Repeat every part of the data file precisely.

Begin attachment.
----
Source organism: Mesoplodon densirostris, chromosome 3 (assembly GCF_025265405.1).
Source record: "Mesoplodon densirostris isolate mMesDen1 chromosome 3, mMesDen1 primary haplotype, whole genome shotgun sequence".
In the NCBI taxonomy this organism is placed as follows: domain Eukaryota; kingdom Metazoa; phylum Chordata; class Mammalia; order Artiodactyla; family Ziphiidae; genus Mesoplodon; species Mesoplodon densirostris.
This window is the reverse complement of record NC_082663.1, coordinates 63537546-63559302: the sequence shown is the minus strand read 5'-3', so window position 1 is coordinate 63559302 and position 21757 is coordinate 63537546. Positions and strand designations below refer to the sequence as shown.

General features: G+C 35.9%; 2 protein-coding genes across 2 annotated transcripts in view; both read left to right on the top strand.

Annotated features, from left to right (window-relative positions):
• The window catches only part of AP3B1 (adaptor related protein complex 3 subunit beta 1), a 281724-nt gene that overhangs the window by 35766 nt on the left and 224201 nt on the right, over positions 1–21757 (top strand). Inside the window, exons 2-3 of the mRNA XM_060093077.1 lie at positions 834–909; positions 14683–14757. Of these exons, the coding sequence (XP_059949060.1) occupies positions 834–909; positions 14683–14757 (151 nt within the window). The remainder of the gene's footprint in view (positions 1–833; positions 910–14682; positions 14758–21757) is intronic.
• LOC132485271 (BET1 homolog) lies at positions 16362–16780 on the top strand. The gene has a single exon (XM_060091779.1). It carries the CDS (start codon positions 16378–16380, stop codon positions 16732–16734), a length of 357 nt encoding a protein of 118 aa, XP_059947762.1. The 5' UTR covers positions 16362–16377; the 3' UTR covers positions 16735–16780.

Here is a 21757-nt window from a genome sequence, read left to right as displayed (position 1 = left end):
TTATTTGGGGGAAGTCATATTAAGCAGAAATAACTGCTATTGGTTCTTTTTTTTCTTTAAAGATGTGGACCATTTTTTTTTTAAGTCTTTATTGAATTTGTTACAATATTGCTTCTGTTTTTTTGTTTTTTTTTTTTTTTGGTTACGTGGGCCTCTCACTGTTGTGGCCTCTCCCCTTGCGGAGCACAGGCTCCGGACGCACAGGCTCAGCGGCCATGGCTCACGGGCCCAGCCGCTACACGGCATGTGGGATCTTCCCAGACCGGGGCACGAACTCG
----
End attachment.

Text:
Source organism: Mesoplodon densirostris, chromosome 3 (assembly GCF_025265405.1).
Source record: "Mesoplodon densirostris isolate mMesDen1 chromosome 3, mMesDen1 primary haplotype, whole genome shotgun sequence".
In the NCBI taxonomy this organism is placed as follows: domain Eukaryota; kingdom Metazoa; phylum Chordata; class Mammalia; order Artiodactyla; family Ziphiidae; genus Mesoplodon; species Mesoplodon densirostris.
This window is the reverse complement of record NC_082663.1, coordinates 63537546-63559302: the sequence shown is the minus strand read 5'-3', so window position 1 is coordinate 63559302 and position 21757 is coordinate 63537546. Positions and strand designations below refer to the sequence as shown.

General features: G+C 35.9%; 2 protein-coding genes across 2 annotated transcripts in view; both read left to right on the top strand.

Annotated features, from left to right (window-relative positions):
• The window catches only part of AP3B1 (adaptor related protein complex 3 subunit beta 1), a 281724-nt gene that overhangs the window by 35766 nt on the left and 224201 nt on the right, over positions 1–21757 (top strand). Inside the window, exons 2-3 of the mRNA XM_060093077.1 lie at positions 834–909; positions 14683–14757. Of these exons, the coding sequence (XP_059949060.1) occupies positions 834–909; positions 14683–14757 (151 nt within the window). The remainder of the gene's footprint in view (positions 1–833; positions 910–14682; positions 14758–21757) is intronic.
• LOC132485271 (BET1 homolog) lies at positions 16362–16780 on the top strand. The gene has a single exon (XM_060091779.1). It carries the CDS (start codon positions 16378–16380, stop codon positions 16732–16734), a length of 357 nt encoding a protein of 118 aa, XP_059947762.1. The 5' UTR covers positions 16362–16377; the 3' UTR covers positions 16735–16780.

Here is a 21757-nt window from a genome sequence, read left to right as displayed (position 1 = left end):
TTATTTGGGGGAAGTCATATTAAGCAGAAATAACTGCTATTGGTTCTTTTTTTTCTTTAAAGATGTGGACCATTTTTTTTTTAAGTCTTTATTGAATTTGTTACAATATTGCTTCTGTTTTTTTGTTTTTTTTTTTTTTTGGTTACGTGGGCCTCTCACTGTTGTGGCCTCTCCCCTTGCGGAGCACAGGCTCCGGACGCACAGGCTCAGCGGCCATGGCTCACGGGCCCAGCCGCTACACGGCATGTGGGATCTTCCCAGACCGGGGCACGAACTCG